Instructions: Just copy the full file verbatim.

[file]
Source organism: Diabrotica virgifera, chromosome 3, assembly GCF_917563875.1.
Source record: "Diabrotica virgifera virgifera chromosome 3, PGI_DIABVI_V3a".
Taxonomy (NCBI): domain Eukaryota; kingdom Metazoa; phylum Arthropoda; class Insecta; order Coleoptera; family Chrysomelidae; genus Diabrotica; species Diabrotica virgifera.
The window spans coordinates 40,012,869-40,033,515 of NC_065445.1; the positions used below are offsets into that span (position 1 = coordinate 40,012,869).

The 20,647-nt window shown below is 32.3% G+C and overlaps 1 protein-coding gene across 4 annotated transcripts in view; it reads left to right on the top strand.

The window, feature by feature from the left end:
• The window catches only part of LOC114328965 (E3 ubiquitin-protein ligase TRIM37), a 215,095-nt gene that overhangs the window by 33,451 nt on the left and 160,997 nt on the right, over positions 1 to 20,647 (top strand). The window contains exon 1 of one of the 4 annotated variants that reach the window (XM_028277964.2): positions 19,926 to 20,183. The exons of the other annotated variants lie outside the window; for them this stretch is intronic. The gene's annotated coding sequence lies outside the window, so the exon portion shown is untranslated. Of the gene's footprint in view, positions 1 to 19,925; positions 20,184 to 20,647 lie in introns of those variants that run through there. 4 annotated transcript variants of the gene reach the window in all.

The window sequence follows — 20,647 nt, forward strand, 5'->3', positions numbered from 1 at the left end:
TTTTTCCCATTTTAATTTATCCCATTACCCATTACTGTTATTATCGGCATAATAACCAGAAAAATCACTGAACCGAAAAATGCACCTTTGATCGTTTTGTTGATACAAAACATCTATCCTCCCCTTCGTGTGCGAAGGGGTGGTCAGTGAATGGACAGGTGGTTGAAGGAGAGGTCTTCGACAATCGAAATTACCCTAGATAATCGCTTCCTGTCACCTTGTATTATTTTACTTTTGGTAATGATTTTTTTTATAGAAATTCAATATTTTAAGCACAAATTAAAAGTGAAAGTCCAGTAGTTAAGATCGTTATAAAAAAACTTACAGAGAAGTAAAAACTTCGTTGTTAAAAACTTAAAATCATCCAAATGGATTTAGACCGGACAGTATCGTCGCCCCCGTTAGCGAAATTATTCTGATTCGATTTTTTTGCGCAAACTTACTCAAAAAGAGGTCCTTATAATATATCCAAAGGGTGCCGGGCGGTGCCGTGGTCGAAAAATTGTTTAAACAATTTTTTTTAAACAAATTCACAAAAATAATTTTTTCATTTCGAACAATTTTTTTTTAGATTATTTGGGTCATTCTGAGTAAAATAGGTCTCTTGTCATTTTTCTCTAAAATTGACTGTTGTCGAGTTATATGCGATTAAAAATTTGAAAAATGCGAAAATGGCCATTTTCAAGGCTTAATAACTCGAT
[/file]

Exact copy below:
Source organism: Diabrotica virgifera, chromosome 3, assembly GCF_917563875.1.
Source record: "Diabrotica virgifera virgifera chromosome 3, PGI_DIABVI_V3a".
Taxonomy (NCBI): domain Eukaryota; kingdom Metazoa; phylum Arthropoda; class Insecta; order Coleoptera; family Chrysomelidae; genus Diabrotica; species Diabrotica virgifera.
The window spans coordinates 40,012,869-40,033,515 of NC_065445.1; the positions used below are offsets into that span (position 1 = coordinate 40,012,869).

The 20,647-nt window shown below is 32.3% G+C and overlaps 1 protein-coding gene across 4 annotated transcripts in view; it reads left to right on the top strand.

The window, feature by feature from the left end:
• The window catches only part of LOC114328965 (E3 ubiquitin-protein ligase TRIM37), a 215,095-nt gene that overhangs the window by 33,451 nt on the left and 160,997 nt on the right, over positions 1 to 20,647 (top strand). The window contains exon 1 of one of the 4 annotated variants that reach the window (XM_028277964.2): positions 19,926 to 20,183. The exons of the other annotated variants lie outside the window; for them this stretch is intronic. The gene's annotated coding sequence lies outside the window, so the exon portion shown is untranslated. Of the gene's footprint in view, positions 1 to 19,925; positions 20,184 to 20,647 lie in introns of those variants that run through there. 4 annotated transcript variants of the gene reach the window in all.

The window sequence follows — 20,647 nt, forward strand, 5'->3', positions numbered from 1 at the left end:
TTTTTCCCATTTTAATTTATCCCATTACCCATTACTGTTATTATCGGCATAATAACCAGAAAAATCACTGAACCGAAAAATGCACCTTTGATCGTTTTGTTGATACAAAACATCTATCCTCCCCTTCGTGTGCGAAGGGGTGGTCAGTGAATGGACAGGTGGTTGAAGGAGAGGTCTTCGACAATCGAAATTACCCTAGATAATCGCTTCCTGTCACCTTGTATTATTTTACTTTTGGTAATGATTTTTTTTATAGAAATTCAATATTTTAAGCACAAATTAAAAGTGAAAGTCCAGTAGTTAAGATCGTTATAAAAAAACTTACAGAGAAGTAAAAACTTCGTTGTTAAAAACTTAAAATCATCCAAATGGATTTAGACCGGACAGTATCGTCGCCCCCGTTAGCGAAATTATTCTGATTCGATTTTTTTGCGCAAACTTACTCAAAAAGAGGTCCTTATAATATATCCAAAGGGTGCCGGGCGGTGCCGTGGTCGAAAAATTGTTTAAACAATTTTTTTTAAACAAATTCACAAAAATAATTTTTTCATTTCGAACAATTTTTTTTTAGATTATTTGGGTCATTCTGAGTAAAATAGGTCTCTTGTCATTTTTCTCTAAAATTGACTGTTGTCGAGTTATATGCGATTAAAAATTTGAAAAATGCGAAAATGGCCATTTTCAAGGCTTAATAACTCGAT